Embracing the Unknown in West of Loathing

With hefty doses of dry wit and unexpected hilarity, West of Loathing encourages us to get out of our comfort zones.

By Stephanie Skiles

Sympathy for the Killer in Dead by Daylight

The unique narratives that arise out of each session of Dead by Daylight ask players to acknowledge the humanity of their opponents

By Daniel Motley

Death is Not the End in Rakuen

Rakuen embraces the pain and tragedy of death, demonstrating that losing loved ones is not the end of our story.

By Jonathan Campoverde

Splatoon 2 Mirrors our Distracted, Dystopian World

In the face of a world that seems to be spinning off its axis, Splatoon 2 offers digital reprieve: a world with all of the distraction-heavy forms but without all of the darkness.

By Richard Clark

You Are Not the Sum of Your Opportunities: Nex Machina

In ‘Nex Machia’ every small step forward is a reminder that we are not the sum of our opportunities.

By Tyler Cameron

Religion and Psychosis in Hellblade: Senua’s Sacrifice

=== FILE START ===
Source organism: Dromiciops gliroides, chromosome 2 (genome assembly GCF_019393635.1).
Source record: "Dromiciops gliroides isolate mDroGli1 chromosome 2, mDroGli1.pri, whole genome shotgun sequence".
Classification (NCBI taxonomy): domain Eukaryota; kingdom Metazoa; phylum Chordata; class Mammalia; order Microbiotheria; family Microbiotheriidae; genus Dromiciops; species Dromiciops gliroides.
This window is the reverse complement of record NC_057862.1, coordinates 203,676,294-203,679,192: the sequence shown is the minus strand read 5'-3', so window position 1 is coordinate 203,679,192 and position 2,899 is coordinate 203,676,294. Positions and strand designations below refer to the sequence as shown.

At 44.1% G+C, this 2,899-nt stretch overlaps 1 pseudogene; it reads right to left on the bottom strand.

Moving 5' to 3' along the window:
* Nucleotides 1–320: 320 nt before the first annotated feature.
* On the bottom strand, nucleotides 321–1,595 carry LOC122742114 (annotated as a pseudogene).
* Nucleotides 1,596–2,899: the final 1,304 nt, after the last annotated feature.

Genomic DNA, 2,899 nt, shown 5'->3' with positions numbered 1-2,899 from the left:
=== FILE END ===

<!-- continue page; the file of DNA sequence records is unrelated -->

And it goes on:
Hellblade navigates the difficult space between religion and mental illness.

By M. Joshua Cauller

Embracing Defeat in Pyre

‘Pyre’ deconstructs our preconceived notions about winning, encouraging us to embrace defeat for the good of others.

By Joey Thurmond

Imagination and Longing in Subnautica

Exploring mysterious game worlds like Subnautica provides something of a religious experience, stirring our longing for a better world.

By Drew Dixon

Providing Opportunities for Good: DayZ and the Problem of Evil

A reflection on designing games with opportunities for good and the difficulties of navigating life in a broken system.

By Drew Dixon

Death and Disparity: Playing Death Squared With A Friend

‘Death Squared’ invites us to acknowledge and embrace the differences between ourselves and those we play with.

By Richard Clark

The Great Equalizer: Death in PlayerUnknown’s Battlegrounds

Player Unknown’s Battlegrounds demonstrates two of death’s redemptive values.

By C.T. Casberg

At Arms Length

While ‘Arms’ is great fun, it is lacking in truly human moments.

By Richard Clark